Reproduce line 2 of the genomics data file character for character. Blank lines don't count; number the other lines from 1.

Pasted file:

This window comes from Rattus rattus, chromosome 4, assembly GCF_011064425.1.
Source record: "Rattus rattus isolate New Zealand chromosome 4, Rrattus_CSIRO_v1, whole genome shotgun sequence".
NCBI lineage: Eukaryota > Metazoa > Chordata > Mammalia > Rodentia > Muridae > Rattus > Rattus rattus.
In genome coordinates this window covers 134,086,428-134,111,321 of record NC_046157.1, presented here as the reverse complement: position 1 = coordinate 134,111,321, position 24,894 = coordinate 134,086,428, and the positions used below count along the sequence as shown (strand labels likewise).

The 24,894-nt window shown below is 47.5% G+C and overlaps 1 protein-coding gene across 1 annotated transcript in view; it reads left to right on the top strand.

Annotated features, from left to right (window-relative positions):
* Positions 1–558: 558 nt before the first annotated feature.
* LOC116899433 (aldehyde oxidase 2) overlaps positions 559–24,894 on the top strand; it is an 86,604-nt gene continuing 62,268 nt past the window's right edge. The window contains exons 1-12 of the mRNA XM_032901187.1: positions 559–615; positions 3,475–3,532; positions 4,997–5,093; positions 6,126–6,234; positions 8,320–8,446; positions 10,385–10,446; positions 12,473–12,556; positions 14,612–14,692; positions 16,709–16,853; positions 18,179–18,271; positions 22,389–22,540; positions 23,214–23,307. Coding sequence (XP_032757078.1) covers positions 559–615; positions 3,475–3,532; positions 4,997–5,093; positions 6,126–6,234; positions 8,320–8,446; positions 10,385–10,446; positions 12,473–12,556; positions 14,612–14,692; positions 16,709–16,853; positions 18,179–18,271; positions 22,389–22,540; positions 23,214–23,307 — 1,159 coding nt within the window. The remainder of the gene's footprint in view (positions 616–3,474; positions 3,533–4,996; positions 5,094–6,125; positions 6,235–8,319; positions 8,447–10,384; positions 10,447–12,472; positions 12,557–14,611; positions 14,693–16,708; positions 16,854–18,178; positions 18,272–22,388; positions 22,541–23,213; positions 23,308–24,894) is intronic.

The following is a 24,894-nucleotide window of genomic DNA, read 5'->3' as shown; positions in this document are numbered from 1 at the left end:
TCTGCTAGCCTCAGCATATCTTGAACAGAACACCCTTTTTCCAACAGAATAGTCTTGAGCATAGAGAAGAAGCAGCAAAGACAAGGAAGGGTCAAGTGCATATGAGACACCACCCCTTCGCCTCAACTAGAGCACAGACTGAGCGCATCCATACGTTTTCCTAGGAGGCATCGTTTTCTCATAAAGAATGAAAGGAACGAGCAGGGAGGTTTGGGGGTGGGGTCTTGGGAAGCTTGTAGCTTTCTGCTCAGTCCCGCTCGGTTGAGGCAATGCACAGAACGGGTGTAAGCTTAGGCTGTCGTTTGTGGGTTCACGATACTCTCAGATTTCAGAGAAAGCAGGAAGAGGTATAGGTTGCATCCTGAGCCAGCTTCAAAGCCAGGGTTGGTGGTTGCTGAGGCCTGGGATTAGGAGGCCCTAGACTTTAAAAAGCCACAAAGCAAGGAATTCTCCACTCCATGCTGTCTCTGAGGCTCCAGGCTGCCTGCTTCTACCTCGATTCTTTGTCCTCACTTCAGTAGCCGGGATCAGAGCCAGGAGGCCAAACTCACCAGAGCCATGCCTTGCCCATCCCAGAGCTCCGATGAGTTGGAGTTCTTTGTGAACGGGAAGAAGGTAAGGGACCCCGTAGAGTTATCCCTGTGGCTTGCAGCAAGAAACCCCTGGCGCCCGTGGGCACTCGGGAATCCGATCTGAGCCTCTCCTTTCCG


Source record: "Rattus rattus isolate New Zealand chromosome 4, Rrattus_CSIRO_v1, whole genome shotgun sequence".